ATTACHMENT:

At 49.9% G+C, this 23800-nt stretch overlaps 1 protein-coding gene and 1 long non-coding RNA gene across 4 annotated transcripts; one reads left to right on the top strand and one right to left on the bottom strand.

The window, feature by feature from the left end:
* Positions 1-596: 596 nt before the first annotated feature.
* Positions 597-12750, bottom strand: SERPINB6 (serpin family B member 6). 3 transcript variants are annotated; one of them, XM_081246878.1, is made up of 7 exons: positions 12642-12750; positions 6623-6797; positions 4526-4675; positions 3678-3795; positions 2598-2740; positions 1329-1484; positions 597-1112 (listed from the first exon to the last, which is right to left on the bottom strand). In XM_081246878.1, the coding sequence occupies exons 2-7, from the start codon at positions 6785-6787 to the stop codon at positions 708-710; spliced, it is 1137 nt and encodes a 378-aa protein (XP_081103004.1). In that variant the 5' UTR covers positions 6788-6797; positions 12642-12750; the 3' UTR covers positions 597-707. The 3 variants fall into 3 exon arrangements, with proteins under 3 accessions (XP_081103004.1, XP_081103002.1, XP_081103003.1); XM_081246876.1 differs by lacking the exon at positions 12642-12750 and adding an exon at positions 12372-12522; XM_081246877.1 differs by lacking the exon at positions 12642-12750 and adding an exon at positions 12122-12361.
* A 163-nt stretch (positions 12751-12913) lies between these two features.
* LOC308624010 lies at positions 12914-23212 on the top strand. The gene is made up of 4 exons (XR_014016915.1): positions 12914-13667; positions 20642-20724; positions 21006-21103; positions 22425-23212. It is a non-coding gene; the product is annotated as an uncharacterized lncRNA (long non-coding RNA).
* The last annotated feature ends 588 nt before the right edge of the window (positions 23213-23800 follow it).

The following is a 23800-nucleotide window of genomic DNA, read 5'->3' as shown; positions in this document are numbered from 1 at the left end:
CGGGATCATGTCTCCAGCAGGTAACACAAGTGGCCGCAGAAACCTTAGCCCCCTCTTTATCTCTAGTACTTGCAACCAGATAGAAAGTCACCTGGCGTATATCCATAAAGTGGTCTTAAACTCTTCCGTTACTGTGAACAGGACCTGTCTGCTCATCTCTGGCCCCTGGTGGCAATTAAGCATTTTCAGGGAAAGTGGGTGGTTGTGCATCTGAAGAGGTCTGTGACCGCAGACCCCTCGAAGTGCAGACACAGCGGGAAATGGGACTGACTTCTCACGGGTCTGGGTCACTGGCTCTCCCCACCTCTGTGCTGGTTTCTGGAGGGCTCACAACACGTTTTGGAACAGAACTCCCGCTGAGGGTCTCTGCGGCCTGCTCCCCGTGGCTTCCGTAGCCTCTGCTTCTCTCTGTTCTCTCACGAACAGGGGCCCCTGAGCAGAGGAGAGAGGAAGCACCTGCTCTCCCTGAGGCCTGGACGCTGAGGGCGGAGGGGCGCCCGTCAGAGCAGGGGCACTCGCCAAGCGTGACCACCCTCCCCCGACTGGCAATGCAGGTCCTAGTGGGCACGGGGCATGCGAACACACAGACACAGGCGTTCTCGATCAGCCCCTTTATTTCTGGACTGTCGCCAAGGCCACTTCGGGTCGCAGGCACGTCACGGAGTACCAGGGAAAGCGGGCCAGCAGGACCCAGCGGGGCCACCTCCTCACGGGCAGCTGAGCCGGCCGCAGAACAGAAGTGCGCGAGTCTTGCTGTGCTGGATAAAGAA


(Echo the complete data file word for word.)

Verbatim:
At 49.9% G+C, this 23800-nt stretch overlaps 1 protein-coding gene and 1 long non-coding RNA gene across 4 annotated transcripts; one reads left to right on the top strand and one right to left on the bottom strand.

The window, feature by feature from the left end:
* Positions 1-596: 596 nt before the first annotated feature.
* Positions 597-12750, bottom strand: SERPINB6 (serpin family B member 6). 3 transcript variants are annotated; one of them, XM_081246878.1, is made up of 7 exons: positions 12642-12750; positions 6623-6797; positions 4526-4675; positions 3678-3795; positions 2598-2740; positions 1329-1484; positions 597-1112 (listed from the first exon to the last, which is right to left on the bottom strand). In XM_081246878.1, the coding sequence occupies exons 2-7, from the start codon at positions 6785-6787 to the stop codon at positions 708-710; spliced, it is 1137 nt and encodes a 378-aa protein (XP_081103004.1). In that variant the 5' UTR covers positions 6788-6797; positions 12642-12750; the 3' UTR covers positions 597-707. The 3 variants fall into 3 exon arrangements, with proteins under 3 accessions (XP_081103004.1, XP_081103002.1, XP_081103003.1); XM_081246876.1 differs by lacking the exon at positions 12642-12750 and adding an exon at positions 12372-12522; XM_081246877.1 differs by lacking the exon at positions 12642-12750 and adding an exon at positions 12122-12361.
* A 163-nt stretch (positions 12751-12913) lies between these two features.
* LOC308624010 lies at positions 12914-23212 on the top strand. The gene is made up of 4 exons (XR_014016915.1): positions 12914-13667; positions 20642-20724; positions 21006-21103; positions 22425-23212. It is a non-coding gene; the product is annotated as an uncharacterized lncRNA (long non-coding RNA).
* The last annotated feature ends 588 nt before the right edge of the window (positions 23213-23800 follow it).

The following is a 23800-nucleotide window of genomic DNA, read 5'->3' as shown; positions in this document are numbered from 1 at the left end:
CGGGATCATGTCTCCAGCAGGTAACACAAGTGGCCGCAGAAACCTTAGCCCCCTCTTTATCTCTAGTACTTGCAACCAGATAGAAAGTCACCTGGCGTATATCCATAAAGTGGTCTTAAACTCTTCCGTTACTGTGAACAGGACCTGTCTGCTCATCTCTGGCCCCTGGTGGCAATTAAGCATTTTCAGGGAAAGTGGGTGGTTGTGCATCTGAAGAGGTCTGTGACCGCAGACCCCTCGAAGTGCAGACACAGCGGGAAATGGGACTGACTTCTCACGGGTCTGGGTCACTGGCTCTCCCCACCTCTGTGCTGGTTTCTGGAGGGCTCACAACACGTTTTGGAACAGAACTCCCGCTGAGGGTCTCTGCGGCCTGCTCCCCGTGGCTTCCGTAGCCTCTGCTTCTCTCTGTTCTCTCACGAACAGGGGCCCCTGAGCAGAGGAGAGAGGAAGCACCTGCTCTCCCTGAGGCCTGGACGCTGAGGGCGGAGGGGCGCCCGTCAGAGCAGGGGCACTCGCCAAGCGTGACCACCCTCCCCCGACTGGCAATGCAGGTCCTAGTGGGCACGGGGCATGCGAACACACAGACACAGGCGTTCTCGATCAGCCCCTTTATTTCTGGACTGTCGCCAAGGCCACTTCGGGTCGCAGGCACGTCACGGAGTACCAGGGAAAGCGGGCCAGCAGGACCCAGCGGGGCCACCTCCTCACGGGCAGCTGAGCCGGCCGCAGAACAGAAGTGCGCGAGTCTTGCTGTGCTGGATAAAGAA